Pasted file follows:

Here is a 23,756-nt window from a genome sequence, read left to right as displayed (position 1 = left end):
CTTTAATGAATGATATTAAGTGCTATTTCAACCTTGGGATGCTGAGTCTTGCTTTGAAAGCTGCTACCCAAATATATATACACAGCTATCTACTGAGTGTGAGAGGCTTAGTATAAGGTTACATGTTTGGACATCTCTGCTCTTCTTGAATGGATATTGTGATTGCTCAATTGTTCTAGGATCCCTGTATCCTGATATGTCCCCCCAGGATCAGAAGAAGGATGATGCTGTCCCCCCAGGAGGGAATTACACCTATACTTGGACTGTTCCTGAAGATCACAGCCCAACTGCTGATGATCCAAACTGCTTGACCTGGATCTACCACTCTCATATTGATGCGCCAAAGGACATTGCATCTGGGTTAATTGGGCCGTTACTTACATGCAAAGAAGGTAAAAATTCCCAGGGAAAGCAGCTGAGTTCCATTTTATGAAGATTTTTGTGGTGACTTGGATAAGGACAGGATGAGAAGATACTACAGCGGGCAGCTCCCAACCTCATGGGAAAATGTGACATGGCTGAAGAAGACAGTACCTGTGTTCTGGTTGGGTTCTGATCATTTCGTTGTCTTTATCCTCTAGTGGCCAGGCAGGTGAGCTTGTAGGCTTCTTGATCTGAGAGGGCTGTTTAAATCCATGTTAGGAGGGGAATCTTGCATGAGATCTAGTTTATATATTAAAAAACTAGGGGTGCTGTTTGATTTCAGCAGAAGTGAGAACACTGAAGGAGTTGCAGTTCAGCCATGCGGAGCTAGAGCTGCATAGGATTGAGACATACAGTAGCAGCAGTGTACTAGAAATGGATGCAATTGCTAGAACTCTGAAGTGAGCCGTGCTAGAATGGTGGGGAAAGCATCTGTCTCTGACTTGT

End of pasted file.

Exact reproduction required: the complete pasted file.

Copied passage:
Here is a 23,756-nt window from a genome sequence, read left to right as displayed (position 1 = left end):
CTTTAATGAATGATATTAAGTGCTATTTCAACCTTGGGATGCTGAGTCTTGCTTTGAAAGCTGCTACCCAAATATATATACACAGCTATCTACTGAGTGTGAGAGGCTTAGTATAAGGTTACATGTTTGGACATCTCTGCTCTTCTTGAATGGATATTGTGATTGCTCAATTGTTCTAGGATCCCTGTATCCTGATATGTCCCCCCAGGATCAGAAGAAGGATGATGCTGTCCCCCCAGGAGGGAATTACACCTATACTTGGACTGTTCCTGAAGATCACAGCCCAACTGCTGATGATCCAAACTGCTTGACCTGGATCTACCACTCTCATATTGATGCGCCAAAGGACATTGCATCTGGGTTAATTGGGCCGTTACTTACATGCAAAGAAGGTAAAAATTCCCAGGGAAAGCAGCTGAGTTCCATTTTATGAAGATTTTTGTGGTGACTTGGATAAGGACAGGATGAGAAGATACTACAGCGGGCAGCTCCCAACCTCATGGGAAAATGTGACATGGCTGAAGAAGACAGTACCTGTGTTCTGGTTGGGTTCTGATCATTTCGTTGTCTTTATCCTCTAGTGGCCAGGCAGGTGAGCTTGTAGGCTTCTTGATCTGAGAGGGCTGTTTAAATCCATGTTAGGAGGGGAATCTTGCATGAGATCTAGTTTATATATTAAAAAACTAGGGGTGCTGTTTGATTTCAGCAGAAGTGAGAACACTGAAGGAGTTGCAGTTCAGCCATGCGGAGCTAGAGCTGCATAGGATTGAGACATACAGTAGCAGCAGTGTACTAGAAATGGATGCAATTGCTAGAACTCTGAAGTGAGCCGTGCTAGAATGGTGGGGAAAGCATCTGTCTCTGACTTGT